If there is one thing you need to know about Andy Masi, it’s that he’s the guy who pretty much established bottle service as an industry standard in Las Vegas during his tenure as CEO of The Light Group. And now he’s breaking that paradigm with a new lounge in the Cosmopolitan, Clique.
It has been an incredible year for Masi. Since stepping away from the Light Group, a company he helmed for more than a decade, Masi’s new venture, Clique Hospitality, has been forging full steam ahead, taking over Hearthstone at Red Rock Resort and opening Salute in the adjacent former Terra Rossa space. Along for the ride are several of his former executives, including Clique Hospitality partners Shane Monaco and chef Brian Massie.
Masi says that after many successful months off the Boulevard, he’s ready to return to his old stomping grounds. “We are over the moon about Clique [lounge],” he says. “The Cosmopolitan is just an awesome place. I worked with [Cosmopolitan CEO] Bill McBeath for the last 15 years, when he was at MGM Resorts.”
Clique will open mid-December, occupying the former Book & Stage space on the casino floor. The venue will be partially enclosed, and will have a distinct identity from the resort’s other bustling watering holes. It will also serve food in the form of the ever-popular small bites—a tuna dish, gourmet wings, tacos—as Masi calls it, “drinking food.” Comparison can be drawn to such places as NoMad Bar in New York City, which has consistently been voted one of the best drinking establishments in America. Clique will open at 3 p.m. to capitalize on the Cosmopolitan’s convention business, and will close at 3 a.m.
“They have incredible bars throughout the Cosmopolitan. The food and beverage program, the cocktail program—everything they do is phenomenal. We wanted to do something really cool that complemented the rest of the hotel,” Masi says.
Clique will offer patrons an alternative to bottle service by way of tableside mixology, with a cocktail program created by longtime collaborator Michael Monrreal. “We want to take mixology to another level. I believe that bottle service is great, and it’s great for nightclubs, but I don’t think that is something a lot of consumers want any more,” Masi says. “The mixologist comes over, makes some great cocktails at your table [on a custom-built cart], talks to you, shows you what they are doing and teaches you how to make a drink. We bring the mixology right to the customer as opposed to them going to the bar and watching it happen.”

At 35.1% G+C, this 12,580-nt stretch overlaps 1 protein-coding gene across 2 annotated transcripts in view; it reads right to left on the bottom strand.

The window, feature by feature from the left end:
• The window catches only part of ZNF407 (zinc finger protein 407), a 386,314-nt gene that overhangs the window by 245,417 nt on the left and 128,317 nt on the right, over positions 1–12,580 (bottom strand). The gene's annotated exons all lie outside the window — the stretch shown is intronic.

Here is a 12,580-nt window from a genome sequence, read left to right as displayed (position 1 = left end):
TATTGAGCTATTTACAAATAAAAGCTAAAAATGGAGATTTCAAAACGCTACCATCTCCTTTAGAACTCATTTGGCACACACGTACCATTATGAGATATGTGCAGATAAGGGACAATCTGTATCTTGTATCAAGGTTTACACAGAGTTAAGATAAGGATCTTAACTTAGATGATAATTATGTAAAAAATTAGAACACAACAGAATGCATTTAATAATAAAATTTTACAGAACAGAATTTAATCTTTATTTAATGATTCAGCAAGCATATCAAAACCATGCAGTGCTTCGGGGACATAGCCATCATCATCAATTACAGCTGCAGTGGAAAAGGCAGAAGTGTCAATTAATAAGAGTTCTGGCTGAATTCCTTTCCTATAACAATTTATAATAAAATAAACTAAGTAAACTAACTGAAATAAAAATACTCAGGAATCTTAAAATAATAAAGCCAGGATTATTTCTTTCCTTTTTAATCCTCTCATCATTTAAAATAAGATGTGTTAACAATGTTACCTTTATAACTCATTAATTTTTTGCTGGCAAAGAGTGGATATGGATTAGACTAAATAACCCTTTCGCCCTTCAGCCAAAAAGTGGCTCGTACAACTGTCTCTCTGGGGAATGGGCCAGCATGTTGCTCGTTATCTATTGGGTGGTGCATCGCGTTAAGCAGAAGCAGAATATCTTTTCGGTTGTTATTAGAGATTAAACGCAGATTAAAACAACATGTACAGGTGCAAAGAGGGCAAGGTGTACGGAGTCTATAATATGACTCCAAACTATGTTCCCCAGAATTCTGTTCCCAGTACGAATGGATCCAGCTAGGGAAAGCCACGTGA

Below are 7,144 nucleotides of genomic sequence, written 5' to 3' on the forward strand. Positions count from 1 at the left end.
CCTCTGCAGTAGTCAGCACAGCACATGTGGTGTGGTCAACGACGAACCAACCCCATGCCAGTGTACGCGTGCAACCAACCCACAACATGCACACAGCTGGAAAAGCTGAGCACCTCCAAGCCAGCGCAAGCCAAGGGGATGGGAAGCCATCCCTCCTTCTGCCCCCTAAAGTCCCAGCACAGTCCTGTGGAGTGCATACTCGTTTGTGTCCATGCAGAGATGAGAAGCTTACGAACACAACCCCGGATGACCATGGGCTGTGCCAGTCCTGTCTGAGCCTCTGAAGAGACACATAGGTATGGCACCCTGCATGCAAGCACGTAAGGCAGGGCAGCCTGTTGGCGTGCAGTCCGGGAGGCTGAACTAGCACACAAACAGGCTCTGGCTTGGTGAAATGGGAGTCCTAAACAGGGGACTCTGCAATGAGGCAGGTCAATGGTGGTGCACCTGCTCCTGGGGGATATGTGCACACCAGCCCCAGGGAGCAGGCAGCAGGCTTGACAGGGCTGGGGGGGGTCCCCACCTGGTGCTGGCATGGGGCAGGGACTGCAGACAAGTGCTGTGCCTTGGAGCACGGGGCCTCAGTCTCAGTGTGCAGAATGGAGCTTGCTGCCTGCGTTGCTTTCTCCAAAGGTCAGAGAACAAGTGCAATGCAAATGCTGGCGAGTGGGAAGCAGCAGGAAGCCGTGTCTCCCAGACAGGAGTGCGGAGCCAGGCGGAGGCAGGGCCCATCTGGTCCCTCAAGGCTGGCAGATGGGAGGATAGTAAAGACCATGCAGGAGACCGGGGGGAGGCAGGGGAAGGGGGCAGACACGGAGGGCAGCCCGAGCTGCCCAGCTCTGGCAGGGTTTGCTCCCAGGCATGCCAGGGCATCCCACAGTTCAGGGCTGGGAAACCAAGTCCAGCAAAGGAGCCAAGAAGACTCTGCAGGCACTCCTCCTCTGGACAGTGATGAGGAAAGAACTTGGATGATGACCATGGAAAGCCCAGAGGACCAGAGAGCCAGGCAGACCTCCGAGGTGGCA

He hopes that social interaction will solve the lack of connection between patrons that is common in nightlife venues. “Back in the day, you went to the bar, you got a place to sit and you hung out,” Masi says. “Guy meets girl, girl meets guy. [Then] people started going to nightclubs, where they are forced to buy a table, and they are only interacting, really, with the people next to them.”
Don’t expect to hear EDM at Clique either. With music from a DJ or a band as its centerpiece, genres will range from the 1950s on. The approach will be to let the crowd’s vibe dictate what is played, versus a set playlist. “I will probably mix in one or two nights of some sort of live entertainment, and our DJs will be like curators of music in the space,” he says.
It is important to note that before Masi made his way to Las Vegas and before opening his first nightclub or restaurant, he worked as bartender. Still, when asked if patrons will see Masi behind the stick at Clique, the answer is a pretty firm no.
“I only poured tequila and handed people beer. The mixologists of today have far surpassed my skill set. But if you want a really chilled shot of Jägermeister, I’m in.”